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In Java, there are four levels of access: public, package, protected, and private. In Perl, there are effectively two: public, and leading-underscore-private. Unfortunately, the leading underscore is generally understood to mean won't-be-used-outside-this-file, and just because you can break this convention doesn't mean it's a good idea.

In putting together multi-module distros, I have lots of methods, variables, and whole classes which have to be accessed by other classes, and so shouldn't get the leading-underscore treatment -- but they aren't part of the public API. In Java, these would get tagged as package or protected as part of the declaration, making the code self-documenting. Since Perl imposes fewer rules, the only way to indicate that such a component isn't public is to document it as such explicitly.

I'd like to use POD to document these components, but if something's in POD and it doesn't have a leading underscore, the implication is that it's public. So what are the alternatives?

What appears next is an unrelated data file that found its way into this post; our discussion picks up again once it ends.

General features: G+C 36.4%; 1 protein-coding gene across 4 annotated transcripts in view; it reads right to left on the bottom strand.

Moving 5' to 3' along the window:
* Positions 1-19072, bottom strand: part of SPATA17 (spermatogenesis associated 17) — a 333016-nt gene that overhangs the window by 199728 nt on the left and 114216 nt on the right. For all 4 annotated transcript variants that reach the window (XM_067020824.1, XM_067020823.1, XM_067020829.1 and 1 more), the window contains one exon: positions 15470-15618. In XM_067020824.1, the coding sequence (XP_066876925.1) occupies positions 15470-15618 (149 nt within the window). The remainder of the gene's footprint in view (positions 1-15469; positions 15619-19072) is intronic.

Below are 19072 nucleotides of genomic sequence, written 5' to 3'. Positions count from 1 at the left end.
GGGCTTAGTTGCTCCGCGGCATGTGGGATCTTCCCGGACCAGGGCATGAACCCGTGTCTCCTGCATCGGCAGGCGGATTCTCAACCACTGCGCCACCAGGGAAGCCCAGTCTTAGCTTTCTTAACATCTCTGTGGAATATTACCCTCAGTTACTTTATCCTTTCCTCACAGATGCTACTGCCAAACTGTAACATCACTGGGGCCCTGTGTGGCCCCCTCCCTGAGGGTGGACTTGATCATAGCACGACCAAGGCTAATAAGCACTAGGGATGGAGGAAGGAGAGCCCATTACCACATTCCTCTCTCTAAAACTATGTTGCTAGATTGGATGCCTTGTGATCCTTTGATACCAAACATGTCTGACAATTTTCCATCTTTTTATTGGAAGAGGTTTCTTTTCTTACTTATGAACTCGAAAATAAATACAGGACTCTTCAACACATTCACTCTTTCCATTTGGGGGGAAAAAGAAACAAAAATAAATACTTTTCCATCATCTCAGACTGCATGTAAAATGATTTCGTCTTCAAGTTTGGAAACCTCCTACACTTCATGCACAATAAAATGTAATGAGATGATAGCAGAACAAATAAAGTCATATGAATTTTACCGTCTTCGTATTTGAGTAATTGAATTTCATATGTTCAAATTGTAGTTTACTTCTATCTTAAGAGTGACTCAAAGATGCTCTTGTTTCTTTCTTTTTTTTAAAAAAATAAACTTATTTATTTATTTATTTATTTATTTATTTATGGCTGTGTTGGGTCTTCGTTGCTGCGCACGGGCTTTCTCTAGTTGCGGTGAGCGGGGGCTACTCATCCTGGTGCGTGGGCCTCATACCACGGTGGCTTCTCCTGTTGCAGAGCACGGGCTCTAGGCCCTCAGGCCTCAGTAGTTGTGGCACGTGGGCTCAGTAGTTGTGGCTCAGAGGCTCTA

Mark every single component with its access level in the POD? That's verbose, messy and hackish. Nobody does this, for good reason.

Document only with comments? But POD is so much better for long explanations.

Surround =headX tags with =begin comment and =end comment? What a waste of space.

The only thing that seems to make sense is to use =begin comment and =end comment to surround the docs and omit =headX ... =cut. This breaks POD::Coverage, which I don't like at all. Also, this stuff really does belong in extracted documentation -- just with an indication that the documentation is for developers, not users.

Who's got a better way?

Marvin Humphrey
Rectangular Research ―

In reply to Documenting non-public OO components by creamygoodness

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